No one expects the end of a marriage to be a pleasant experience. Unfortunately, some people seem to forget that the person on the opposite side of the struggle is a human being with feelings. In the struggle to come out of a divorce with the settlement one desires, it is usually best to remember to act respectfully and with a measure of consideration. A divorce case in British Columbia went horribly wrong for one man when the pressure finally became too much to bear.
A man in B.C. was brought to the brink by an excess of support obligations. His ex-wife of eight years had him in court for allegations that he was not paying the child support he owed her, and he was attempting to have the amount reduced. While the struggle was ongoing, she accused him of assault and had him arrested; however, the judge stayed the charges. She also insisted he be fined $10,000 for contempt of court for his failure to pay. That, too, was stayed, but his appeal to have the support amount reduced was dismissed.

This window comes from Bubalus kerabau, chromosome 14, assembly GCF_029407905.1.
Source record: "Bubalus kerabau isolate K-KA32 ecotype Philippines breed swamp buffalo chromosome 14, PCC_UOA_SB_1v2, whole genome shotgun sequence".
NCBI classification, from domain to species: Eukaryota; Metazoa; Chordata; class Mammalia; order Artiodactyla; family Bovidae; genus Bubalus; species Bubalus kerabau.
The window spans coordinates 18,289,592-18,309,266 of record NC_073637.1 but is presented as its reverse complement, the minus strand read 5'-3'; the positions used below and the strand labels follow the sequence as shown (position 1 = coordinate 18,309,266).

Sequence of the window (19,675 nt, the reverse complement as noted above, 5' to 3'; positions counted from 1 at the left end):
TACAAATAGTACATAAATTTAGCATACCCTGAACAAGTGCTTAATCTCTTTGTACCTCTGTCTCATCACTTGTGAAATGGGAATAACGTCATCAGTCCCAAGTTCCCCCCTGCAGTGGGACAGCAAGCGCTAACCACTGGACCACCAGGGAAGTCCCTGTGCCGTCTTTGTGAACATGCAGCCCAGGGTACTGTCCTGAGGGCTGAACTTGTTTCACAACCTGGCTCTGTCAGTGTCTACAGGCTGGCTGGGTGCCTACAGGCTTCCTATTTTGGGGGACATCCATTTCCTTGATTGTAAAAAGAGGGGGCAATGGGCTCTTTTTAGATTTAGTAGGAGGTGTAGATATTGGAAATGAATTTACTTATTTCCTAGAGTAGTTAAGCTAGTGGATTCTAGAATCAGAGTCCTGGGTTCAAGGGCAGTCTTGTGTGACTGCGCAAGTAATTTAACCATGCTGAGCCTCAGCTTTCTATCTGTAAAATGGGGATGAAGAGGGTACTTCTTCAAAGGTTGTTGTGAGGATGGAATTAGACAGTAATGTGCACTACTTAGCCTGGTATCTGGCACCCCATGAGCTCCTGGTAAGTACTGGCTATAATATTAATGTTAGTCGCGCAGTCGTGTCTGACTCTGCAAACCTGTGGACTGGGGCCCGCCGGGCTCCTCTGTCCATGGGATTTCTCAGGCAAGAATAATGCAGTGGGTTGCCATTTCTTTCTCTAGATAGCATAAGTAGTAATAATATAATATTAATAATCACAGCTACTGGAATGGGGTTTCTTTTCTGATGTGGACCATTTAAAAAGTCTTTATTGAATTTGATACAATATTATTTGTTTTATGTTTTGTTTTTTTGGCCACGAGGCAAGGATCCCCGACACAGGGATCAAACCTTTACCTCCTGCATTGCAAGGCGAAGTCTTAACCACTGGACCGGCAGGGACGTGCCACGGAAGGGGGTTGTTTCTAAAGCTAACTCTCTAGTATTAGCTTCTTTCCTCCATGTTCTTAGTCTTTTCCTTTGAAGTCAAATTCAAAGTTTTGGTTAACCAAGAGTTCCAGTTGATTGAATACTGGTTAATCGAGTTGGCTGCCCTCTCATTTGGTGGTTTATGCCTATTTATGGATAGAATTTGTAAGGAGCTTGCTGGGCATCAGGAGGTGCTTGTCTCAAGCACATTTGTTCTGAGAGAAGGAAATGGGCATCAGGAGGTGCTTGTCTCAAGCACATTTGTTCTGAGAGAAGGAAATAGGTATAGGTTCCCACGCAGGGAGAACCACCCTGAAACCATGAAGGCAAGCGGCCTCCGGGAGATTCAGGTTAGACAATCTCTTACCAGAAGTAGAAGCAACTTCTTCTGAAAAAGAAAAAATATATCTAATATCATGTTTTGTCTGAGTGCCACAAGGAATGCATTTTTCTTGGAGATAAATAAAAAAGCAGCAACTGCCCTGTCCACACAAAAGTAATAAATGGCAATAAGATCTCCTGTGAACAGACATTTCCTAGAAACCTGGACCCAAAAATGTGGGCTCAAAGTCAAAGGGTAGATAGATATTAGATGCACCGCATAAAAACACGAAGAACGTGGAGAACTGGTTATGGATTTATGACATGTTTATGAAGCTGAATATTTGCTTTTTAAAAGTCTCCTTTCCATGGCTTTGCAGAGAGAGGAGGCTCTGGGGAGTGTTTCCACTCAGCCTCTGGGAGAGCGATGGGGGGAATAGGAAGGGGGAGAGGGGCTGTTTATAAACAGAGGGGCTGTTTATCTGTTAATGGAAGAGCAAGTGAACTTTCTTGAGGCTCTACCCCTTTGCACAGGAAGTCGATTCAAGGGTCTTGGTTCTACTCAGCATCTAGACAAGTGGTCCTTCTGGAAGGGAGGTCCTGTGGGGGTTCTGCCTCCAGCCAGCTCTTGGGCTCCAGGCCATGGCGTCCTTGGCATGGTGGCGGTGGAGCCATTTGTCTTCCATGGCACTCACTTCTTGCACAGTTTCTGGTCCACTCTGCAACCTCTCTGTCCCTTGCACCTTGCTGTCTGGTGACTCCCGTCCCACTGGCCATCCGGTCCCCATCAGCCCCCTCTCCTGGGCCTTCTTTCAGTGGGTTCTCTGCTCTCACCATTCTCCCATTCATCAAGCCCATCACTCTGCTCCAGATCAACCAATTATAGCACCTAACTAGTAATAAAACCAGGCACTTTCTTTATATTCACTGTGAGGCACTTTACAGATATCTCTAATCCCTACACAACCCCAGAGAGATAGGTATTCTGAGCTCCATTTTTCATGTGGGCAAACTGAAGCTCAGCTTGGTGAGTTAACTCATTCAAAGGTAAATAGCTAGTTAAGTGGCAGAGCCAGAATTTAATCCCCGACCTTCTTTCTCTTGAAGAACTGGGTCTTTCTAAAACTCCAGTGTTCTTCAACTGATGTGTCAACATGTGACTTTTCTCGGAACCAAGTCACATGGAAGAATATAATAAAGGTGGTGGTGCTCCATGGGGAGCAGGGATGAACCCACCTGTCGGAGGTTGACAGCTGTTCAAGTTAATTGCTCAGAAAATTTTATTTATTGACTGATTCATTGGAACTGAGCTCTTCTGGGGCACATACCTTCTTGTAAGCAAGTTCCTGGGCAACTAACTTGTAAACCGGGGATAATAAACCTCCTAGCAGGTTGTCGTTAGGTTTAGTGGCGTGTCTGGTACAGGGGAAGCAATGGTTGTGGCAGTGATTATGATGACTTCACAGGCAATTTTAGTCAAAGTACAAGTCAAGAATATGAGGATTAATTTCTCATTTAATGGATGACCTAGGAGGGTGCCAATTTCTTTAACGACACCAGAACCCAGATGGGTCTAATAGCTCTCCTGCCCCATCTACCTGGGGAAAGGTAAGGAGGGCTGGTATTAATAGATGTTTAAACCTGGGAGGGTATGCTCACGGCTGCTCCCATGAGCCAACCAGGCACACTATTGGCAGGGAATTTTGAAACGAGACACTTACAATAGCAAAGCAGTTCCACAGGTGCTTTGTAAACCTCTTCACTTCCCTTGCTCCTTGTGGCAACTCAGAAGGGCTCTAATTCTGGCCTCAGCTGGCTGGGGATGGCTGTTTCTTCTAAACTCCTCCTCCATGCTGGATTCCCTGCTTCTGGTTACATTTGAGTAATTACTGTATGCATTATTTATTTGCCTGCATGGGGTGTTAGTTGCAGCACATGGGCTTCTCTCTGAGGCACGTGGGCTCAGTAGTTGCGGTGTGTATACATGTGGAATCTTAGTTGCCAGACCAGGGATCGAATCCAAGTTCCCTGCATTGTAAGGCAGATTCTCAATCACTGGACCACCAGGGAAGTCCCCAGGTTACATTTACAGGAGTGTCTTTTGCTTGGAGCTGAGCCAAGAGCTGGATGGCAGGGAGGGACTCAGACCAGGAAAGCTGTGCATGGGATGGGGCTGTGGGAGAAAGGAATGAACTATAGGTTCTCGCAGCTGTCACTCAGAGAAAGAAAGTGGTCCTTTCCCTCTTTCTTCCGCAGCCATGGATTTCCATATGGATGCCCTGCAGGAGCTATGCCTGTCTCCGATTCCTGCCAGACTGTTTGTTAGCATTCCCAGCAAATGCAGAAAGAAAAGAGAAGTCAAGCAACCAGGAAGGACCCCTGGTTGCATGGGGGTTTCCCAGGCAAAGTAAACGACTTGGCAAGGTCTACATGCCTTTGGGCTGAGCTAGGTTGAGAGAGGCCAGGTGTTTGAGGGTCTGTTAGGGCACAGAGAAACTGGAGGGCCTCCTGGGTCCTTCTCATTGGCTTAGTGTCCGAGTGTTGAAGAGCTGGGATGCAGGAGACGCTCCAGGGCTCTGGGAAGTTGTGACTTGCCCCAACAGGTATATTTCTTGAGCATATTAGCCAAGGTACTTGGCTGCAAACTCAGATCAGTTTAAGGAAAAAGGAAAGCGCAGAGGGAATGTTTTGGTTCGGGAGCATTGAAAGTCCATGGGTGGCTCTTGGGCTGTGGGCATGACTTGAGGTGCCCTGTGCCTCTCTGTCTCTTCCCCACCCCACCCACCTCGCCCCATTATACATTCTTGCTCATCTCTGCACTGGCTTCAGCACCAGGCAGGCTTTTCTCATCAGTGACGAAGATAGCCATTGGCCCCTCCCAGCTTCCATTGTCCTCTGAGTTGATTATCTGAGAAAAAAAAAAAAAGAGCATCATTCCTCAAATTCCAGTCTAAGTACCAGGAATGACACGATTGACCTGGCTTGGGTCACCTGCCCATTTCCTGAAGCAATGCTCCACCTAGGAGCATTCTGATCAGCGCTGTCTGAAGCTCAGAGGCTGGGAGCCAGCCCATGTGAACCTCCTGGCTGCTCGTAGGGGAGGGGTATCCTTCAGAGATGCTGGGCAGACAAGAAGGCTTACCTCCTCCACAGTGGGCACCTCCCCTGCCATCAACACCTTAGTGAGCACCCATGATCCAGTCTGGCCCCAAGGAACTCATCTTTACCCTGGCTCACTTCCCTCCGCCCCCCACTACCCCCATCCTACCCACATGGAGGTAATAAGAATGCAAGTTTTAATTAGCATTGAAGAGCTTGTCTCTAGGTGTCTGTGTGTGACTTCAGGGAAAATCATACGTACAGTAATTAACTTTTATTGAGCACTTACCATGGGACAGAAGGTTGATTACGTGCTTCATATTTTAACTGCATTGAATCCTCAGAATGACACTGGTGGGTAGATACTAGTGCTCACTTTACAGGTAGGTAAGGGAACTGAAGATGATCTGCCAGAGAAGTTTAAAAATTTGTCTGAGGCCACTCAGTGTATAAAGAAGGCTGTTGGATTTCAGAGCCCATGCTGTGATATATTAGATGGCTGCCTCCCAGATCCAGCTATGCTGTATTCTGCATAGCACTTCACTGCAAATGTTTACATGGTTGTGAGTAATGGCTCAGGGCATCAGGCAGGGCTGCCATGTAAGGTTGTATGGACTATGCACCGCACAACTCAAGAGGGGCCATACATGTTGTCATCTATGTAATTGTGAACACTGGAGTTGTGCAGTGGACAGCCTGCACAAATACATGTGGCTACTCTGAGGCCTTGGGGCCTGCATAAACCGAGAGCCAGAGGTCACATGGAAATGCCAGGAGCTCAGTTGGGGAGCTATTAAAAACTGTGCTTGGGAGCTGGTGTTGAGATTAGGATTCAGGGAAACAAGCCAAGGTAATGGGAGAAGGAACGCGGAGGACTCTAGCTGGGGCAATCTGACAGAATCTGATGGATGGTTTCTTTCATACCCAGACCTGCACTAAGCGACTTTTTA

Meanwhile, an ex-fiancee, with whom he had fathered a child after his divorce, was also after him for support. In total, he was required to pay $8000 each month between the two mothers. The extended court battles and high payments drained his funds, and he eventually went bankrupt. In October 2016, he briefly went to jail for non-payment, and he was in danger of losing his driver’s licence and his passport. Seeing no way out from under the burden, he sadly chose to take his own life in March.
The outcome of this situation was certainly an extreme example, but it does show what can happen to a person’s finances when no one cares about anything except getting what he or she wants. Family law in British Columbia can be used much more effectively and humanely when people choose to act in a civil fashion. They can even opt for alternative dispute resolution and make plans through collaboration instead of litigation. A compassionate lawyer will be there to help a man or woman during their divorce no matter what route he or she chooses.
Source: Vancouver Sun, “B.C. man pleads for family court reform in suicide note“, Christie Blatchford, March 30, 2017